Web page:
>My rule of thumb for what constitutes a runner or
>a jogger was this hypothetical: "If you could
>win an Olympic gold medal, but the price you
>would have to pay is that you could never run or
>race for pleasure again, would you take the deal?
>You could run while playing tennis, soccer, or
>any other sport, but you could never again 'just
>go for a run', let alone race. Would you do
>it?" Invariably, the people who considered
>themselves competitive runners (regardless of
>how good) would say yes, and the joggers would
By this definition I've always been a jogger then.
Possible I suppose.
Once in the early eighties in Boulder a group of us were doing repeat 800's on a residential street. A few of us were averaging 2:20 or so and Stan Mavis and Alan Sharsu were running under 2:10. During the middle of one a kid who had been sitting on the sidewalk, suddenly screams "you guys are the fastest joggers I have ever seen!".
Thank you for that link. What a wonderful column! (Yes, there are totally sedentary track nuts out there and I'm proud to be among them, but I normally keep my pride to myself because I know I'm going to be drowned out by the chorus of runners-joggers who want to either dis me or convert me.)
What I don't understand is why everyone, when learning of my interst in track, asks if I was ever a competitive runner. If I were an ice hockey fan, would people ask if I ever played hockey? I doubt it--where I grew up and still live, nobody plays hockey. NFL stadiums are filled every Sunday, mostly by people who've never donned a football helmet. So why do track fans have to be runners?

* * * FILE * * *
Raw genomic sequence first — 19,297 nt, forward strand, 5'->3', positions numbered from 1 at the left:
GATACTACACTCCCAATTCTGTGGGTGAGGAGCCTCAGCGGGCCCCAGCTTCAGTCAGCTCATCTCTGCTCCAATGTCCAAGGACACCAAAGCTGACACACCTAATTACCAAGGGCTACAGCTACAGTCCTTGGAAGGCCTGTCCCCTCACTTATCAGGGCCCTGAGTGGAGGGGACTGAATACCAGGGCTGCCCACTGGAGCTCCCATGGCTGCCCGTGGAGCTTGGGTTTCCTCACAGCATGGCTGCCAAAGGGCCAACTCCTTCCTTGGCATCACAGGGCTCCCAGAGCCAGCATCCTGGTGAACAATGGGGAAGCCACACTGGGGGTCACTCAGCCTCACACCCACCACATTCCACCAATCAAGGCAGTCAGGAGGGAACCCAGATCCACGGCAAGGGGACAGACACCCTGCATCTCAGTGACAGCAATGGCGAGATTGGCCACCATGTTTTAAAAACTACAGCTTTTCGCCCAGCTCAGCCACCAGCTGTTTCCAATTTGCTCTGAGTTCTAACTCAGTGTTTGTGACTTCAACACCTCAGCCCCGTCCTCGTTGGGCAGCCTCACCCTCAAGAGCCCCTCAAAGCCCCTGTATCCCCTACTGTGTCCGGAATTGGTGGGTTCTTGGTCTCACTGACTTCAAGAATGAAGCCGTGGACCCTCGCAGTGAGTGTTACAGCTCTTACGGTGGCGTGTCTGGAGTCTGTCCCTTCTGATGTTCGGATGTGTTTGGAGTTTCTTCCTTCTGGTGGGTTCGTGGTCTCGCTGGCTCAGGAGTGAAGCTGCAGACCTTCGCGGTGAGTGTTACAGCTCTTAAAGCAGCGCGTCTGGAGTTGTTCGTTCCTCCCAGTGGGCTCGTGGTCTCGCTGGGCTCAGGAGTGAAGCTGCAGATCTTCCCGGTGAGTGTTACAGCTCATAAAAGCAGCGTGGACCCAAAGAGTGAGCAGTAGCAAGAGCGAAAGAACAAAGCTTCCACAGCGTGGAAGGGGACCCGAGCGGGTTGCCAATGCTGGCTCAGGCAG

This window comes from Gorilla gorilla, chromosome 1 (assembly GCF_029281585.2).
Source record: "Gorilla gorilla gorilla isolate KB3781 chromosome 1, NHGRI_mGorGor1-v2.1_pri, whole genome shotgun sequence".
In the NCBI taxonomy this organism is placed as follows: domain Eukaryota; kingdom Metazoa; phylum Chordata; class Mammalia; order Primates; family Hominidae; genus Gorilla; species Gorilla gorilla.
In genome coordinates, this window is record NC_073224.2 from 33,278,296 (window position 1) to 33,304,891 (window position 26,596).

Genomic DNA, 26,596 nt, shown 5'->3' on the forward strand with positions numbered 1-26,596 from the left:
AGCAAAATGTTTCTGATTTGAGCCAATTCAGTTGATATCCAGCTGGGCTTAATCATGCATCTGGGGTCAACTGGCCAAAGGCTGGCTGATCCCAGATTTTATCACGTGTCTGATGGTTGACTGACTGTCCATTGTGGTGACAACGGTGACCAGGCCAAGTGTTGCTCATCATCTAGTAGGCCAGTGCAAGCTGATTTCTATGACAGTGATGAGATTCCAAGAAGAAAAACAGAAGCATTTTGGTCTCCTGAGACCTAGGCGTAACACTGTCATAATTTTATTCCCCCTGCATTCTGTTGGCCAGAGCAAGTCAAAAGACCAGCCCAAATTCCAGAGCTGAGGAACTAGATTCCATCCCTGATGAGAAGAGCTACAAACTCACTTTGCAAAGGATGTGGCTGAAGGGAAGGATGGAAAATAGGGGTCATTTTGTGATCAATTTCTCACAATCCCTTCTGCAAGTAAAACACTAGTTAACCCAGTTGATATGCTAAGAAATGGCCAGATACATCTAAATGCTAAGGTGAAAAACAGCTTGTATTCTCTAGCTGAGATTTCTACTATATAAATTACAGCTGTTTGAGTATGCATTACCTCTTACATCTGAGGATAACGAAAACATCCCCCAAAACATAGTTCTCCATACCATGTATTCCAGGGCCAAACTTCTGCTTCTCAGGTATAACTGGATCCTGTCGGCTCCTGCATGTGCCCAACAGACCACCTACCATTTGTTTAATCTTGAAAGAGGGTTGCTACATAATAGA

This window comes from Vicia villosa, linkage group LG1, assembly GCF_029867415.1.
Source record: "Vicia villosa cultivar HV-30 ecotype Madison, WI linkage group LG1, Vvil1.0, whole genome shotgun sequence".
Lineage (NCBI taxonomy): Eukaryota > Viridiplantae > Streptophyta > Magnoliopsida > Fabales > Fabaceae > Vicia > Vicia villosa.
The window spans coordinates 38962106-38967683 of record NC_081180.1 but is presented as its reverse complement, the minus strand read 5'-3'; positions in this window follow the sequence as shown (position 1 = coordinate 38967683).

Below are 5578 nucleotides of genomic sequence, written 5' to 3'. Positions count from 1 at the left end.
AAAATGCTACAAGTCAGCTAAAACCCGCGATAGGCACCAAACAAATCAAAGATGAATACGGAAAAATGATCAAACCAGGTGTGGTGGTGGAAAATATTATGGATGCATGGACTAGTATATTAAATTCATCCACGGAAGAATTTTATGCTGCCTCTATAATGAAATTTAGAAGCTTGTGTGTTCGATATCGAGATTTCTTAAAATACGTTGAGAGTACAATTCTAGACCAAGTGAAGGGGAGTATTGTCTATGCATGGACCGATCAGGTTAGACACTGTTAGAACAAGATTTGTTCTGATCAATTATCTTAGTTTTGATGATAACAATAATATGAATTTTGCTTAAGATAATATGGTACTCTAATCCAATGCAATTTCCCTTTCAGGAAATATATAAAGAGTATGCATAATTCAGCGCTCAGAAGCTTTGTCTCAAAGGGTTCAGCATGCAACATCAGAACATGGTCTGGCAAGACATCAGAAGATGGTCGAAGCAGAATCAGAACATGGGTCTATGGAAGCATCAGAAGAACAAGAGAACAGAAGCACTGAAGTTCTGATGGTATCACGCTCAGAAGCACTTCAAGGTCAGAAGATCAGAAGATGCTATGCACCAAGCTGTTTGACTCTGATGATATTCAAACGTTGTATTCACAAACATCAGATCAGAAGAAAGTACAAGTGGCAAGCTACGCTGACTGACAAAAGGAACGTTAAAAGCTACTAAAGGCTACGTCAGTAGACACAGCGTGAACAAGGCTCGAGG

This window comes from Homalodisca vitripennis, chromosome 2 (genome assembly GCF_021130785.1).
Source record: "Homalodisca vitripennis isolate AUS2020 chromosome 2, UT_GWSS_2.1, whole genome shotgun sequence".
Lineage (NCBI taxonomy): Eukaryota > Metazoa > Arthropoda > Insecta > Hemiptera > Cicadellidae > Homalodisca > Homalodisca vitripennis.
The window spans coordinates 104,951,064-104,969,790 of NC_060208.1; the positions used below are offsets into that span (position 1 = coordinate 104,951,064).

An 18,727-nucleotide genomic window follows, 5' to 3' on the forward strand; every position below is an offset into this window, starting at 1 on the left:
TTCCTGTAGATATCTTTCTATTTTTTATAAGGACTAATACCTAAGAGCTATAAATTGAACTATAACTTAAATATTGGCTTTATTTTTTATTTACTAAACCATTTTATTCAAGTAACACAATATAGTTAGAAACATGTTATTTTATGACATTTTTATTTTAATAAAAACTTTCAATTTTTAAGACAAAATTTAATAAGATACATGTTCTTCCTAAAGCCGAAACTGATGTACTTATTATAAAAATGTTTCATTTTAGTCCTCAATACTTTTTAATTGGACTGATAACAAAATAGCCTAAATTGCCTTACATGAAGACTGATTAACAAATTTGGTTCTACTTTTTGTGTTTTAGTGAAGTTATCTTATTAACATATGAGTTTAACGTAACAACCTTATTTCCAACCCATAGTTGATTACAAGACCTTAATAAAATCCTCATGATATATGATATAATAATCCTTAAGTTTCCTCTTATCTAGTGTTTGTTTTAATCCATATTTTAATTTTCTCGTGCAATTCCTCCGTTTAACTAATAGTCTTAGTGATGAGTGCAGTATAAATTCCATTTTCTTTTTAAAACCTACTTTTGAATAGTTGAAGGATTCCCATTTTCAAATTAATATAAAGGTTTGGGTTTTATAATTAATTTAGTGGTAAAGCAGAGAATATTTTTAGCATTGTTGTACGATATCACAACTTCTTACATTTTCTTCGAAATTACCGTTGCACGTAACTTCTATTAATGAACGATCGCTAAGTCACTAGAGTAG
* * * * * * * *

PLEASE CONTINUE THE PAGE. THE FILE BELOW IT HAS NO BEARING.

I'm afraid that the answer, by the way, is that to most people here in the US, track is so out of the mainstream that people cannot imagine any other reason why anyone should follow the sport. I confess that if I met someone who was an avid fan of a really minor sport like fencing, I'd just assume that they once fenced. Sad to think that this is the state of our sport.
At any rate, whether or not you are a runner/jogger, read the column linked above and know that she speaks for many of us.
"See, I cover athletes for a semi-living. And most of you people don't look anything like them."
is that we look a whole lot more like athletes than the rotundities that deride us. Every gut I see hanging over a belt, every flabby arm and thigh, every love-handle, every butt dragging in the sand, convinces me more and more that I shall run till I die, and if that is to be in a Fixxian pool of sweat, so be it.